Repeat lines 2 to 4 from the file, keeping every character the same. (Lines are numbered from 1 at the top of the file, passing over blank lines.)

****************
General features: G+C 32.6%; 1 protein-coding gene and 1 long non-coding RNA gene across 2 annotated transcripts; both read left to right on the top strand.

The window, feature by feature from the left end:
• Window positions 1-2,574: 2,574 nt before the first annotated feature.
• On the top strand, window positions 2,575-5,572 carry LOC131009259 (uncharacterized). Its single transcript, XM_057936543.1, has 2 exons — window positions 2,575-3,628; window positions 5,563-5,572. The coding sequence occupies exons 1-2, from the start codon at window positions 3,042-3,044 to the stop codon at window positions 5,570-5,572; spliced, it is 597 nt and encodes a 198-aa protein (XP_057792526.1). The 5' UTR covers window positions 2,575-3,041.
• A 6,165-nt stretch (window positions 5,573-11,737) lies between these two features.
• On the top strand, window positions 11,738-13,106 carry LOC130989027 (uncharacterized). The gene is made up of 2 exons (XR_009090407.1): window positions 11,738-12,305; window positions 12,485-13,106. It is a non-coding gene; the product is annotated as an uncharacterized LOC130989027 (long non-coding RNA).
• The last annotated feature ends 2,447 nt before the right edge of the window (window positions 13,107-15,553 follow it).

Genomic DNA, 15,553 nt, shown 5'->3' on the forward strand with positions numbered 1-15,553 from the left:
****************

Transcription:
The window, feature by feature from the left end:
• Window positions 1-2,574: 2,574 nt before the first annotated feature.
• On the top strand, window positions 2,575-5,572 carry LOC131009259 (uncharacterized). Its single transcript, XM_057936543.1, has 2 exons — window positions 2,575-3,628; window positions 5,563-5,572. The coding sequence occupies exons 1-2, from the start codon at window positions 3,042-3,044 to the stop codon at window positions 5,570-5,572; spliced, it is 597 nt and encodes a 198-aa protein (XP_057792526.1). The 5' UTR covers window positions 2,575-3,041.